This paper aims to demonstrate the relevance of worldviews of the global south to debates of artificial intelligence, enhancing the human rights debate on artificial intelligence (AI) and critically reviewing the paper of UNESCO Commission on the Ethics of Scientific Knowledge and Technology (COMEST) that preceded the drafting of the UNESCO guidelines on AI. Different value systems may lead to different choices in programming and application of AI. Programming languages may acerbate existing biases as a people’s worldview is captured in its language. What are the implications for AI when seen from a collective ontology? Ubuntu (I am a person through other persons) starts from collective morals rather than individual ethics.
Literature overview on the African philosophy of Ubuntu as applied to artificial intelligence. Application of it to the United Nations Educational, Scientific and Cultural Organisation (UNESCO) debates on establishing guidelines to the ethics of artificial intelligence.
Metaphysically, Ubuntu and its conception of social personhood (attained during one’s life) largely rejects transhumanism. When confronted with economic choices, Ubuntu favors sharing above competition and thus an anticapitalist logic of equitable distribution of AI benefits, humaneness and nonexploitation. When confronted with issues of privacy, Ubuntu emphasizes transparency to group members, rather than individual privacy, yet it calls for stronger (group privacy) protection. In democratic terms, it promotes consensus decision-making over representative democracy. Certain applications of AI may be more controversial in Africa than in other parts of the world, like care for the elderly, that deserve the utmost respect and attention, and which builds moral personhood. At the same time, AI may be helpful, as care from the home and community is encouraged from an Ubuntu perspective. The report on AI and ethics of the UNESCO World COMEST formulated principles as input, which are analyzed from the African ontological point of view. COMEST departs from “universal” concepts of individual human rights, sustainability and good governance which are not necessarily fully compatible with relatedness, including future and past generations. Next to rules based approaches, which may hamper diversity, bottom-up approaches are needed with intercultural deep learning algorithms.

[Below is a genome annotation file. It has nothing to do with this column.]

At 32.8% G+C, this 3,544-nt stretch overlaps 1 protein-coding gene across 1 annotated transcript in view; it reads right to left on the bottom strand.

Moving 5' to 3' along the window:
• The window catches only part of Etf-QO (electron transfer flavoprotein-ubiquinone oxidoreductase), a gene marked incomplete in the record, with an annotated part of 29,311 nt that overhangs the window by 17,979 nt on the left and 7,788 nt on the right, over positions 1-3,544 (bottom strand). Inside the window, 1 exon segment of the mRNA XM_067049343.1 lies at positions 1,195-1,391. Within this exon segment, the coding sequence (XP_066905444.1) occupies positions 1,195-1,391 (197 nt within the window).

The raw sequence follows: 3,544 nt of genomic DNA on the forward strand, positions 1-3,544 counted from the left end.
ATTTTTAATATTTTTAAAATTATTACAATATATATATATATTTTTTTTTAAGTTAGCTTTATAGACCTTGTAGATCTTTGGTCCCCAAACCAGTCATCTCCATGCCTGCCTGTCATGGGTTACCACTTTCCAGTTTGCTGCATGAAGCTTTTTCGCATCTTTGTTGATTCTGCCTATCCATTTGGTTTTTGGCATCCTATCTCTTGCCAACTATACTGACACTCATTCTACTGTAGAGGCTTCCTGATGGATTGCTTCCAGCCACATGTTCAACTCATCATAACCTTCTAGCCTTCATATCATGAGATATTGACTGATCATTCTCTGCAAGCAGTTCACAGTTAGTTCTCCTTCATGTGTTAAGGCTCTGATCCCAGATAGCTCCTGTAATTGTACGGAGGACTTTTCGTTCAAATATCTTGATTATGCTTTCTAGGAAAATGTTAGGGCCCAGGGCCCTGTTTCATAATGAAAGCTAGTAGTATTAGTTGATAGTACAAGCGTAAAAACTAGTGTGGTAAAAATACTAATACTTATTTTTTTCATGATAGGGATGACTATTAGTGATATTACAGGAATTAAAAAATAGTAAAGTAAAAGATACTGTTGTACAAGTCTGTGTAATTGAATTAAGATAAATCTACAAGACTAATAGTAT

There is very few existing literature on AI and Ubuntu. Therefore, this paper is of an explorative nature.
The ethics of Ubuntu offers unique vantage points in looking at the organization of society and economics today, which are also relevant for development of AI, especially in its tenet of relatedness rather than individuality (and practical use of AI for individuals), taking responsibility for society as a whole (such as analyzing the benefit of AI for all strata of society), and embodying true inclusiveness. Whether looking at top-down guidelines for the development and implementation of AI or the bottom-up ethical learning process of AI (deep learning), ethics of the Global South can have an important role to play to combat global individualist tendencies and inequity, likely reinforced by AI. This warrants far more research.
Applications of AI in Africa are not contextualized, do not address the most pressing needs of the African continent, lead to cybersecurity issues and also do not incorporate African ethics. UNESCO’s work in this regard is important but expert inputs are largely centered around Western “universal” principles and Organisation for Economic Cooperation and Development and EU precedence. African ethics have, so far, a small role to play in global ethics and philosophy and therefore risk to be overlooked in the discussion on AI and ethics. This is why the consultation process of UNESCO on ethics of AI was of paramount importance. However, it does not automatically lead to consultation of African philosophers or sages, as many are educated in Western (ized) education systems. See further details under practical implications.
This is a new area of research in which little work has been done so far. This paper offers the opportunity to widen the debate on AI and ethics beyond the conventional discourse, involving multiple worldviews, of which Ubuntu is just one.
Funding: No funding was received for the preparation of this article.
The author was Coordinator for UNESCO affairs in the Netherlands from 2016 to 2020, employed by the Dutch MFA and seconded to the Ministry of Education, Culture and Science.
This article was first prepared as a working paper presented at the 2021 Conference “Africa Knows” of the Africa Study Centre, The Netherlands.
van Norren, D.E. (2023), "The ethics of artificial intelligence, UNESCO and the African Ubuntu perspective", Journal of Information, Communication and Ethics in Society, Vol. 21 No. 1, pp. 112-128. https://doi.org/10.1108/JICES-04-2022-0037
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